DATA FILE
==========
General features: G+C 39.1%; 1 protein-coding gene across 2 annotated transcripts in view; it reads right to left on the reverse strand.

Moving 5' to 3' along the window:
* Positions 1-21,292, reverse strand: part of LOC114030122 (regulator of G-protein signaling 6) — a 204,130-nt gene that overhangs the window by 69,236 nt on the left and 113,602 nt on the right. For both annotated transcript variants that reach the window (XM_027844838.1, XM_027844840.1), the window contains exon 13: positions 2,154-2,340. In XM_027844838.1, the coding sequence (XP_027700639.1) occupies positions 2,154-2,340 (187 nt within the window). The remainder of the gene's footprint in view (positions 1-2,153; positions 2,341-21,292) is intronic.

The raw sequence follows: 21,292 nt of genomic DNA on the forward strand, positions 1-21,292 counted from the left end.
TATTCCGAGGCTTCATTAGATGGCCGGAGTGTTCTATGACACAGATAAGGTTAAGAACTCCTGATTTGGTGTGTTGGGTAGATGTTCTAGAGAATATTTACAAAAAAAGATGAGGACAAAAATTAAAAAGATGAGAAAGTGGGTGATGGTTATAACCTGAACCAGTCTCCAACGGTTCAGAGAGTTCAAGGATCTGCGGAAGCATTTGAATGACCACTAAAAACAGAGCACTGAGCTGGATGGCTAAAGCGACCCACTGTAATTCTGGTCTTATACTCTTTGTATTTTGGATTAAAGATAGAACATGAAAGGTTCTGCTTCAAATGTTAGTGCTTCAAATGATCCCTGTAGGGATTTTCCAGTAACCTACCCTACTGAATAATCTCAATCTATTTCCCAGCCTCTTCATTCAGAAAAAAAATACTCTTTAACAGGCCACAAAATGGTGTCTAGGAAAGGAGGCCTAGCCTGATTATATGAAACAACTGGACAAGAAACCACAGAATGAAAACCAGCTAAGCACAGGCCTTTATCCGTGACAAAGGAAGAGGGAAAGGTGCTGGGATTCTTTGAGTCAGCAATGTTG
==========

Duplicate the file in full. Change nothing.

General features: G+C 39.1%; 1 protein-coding gene across 2 annotated transcripts in view; it reads right to left on the reverse strand.

Moving 5' to 3' along the window:
* Positions 1-21,292, reverse strand: part of LOC114030122 (regulator of G-protein signaling 6) — a 204,130-nt gene that overhangs the window by 69,236 nt on the left and 113,602 nt on the right. For both annotated transcript variants that reach the window (XM_027844838.1, XM_027844840.1), the window contains exon 13: positions 2,154-2,340. In XM_027844838.1, the coding sequence (XP_027700639.1) occupies positions 2,154-2,340 (187 nt within the window). The remainder of the gene's footprint in view (positions 1-2,153; positions 2,341-21,292) is intronic.

The raw sequence follows: 21,292 nt of genomic DNA on the forward strand, positions 1-21,292 counted from the left end.
TATTCCGAGGCTTCATTAGATGGCCGGAGTGTTCTATGACACAGATAAGGTTAAGAACTCCTGATTTGGTGTGTTGGGTAGATGTTCTAGAGAATATTTACAAAAAAAGATGAGGACAAAAATTAAAAAGATGAGAAAGTGGGTGATGGTTATAACCTGAACCAGTCTCCAACGGTTCAGAGAGTTCAAGGATCTGCGGAAGCATTTGAATGACCACTAAAAACAGAGCACTGAGCTGGATGGCTAAAGCGACCCACTGTAATTCTGGTCTTATACTCTTTGTATTTTGGATTAAAGATAGAACATGAAAGGTTCTGCTTCAAATGTTAGTGCTTCAAATGATCCCTGTAGGGATTTTCCAGTAACCTACCCTACTGAATAATCTCAATCTATTTCCCAGCCTCTTCATTCAGAAAAAAAATACTCTTTAACAGGCCACAAAATGGTGTCTAGGAAAGGAGGCCTAGCCTGATTATATGAAACAACTGGACAAGAAACCACAGAATGAAAACCAGCTAAGCACAGGCCTTTATCCGTGACAAAGGAAGAGGGAAAGGTGCTGGGATTCTTTGAGTCAGCAATGTTG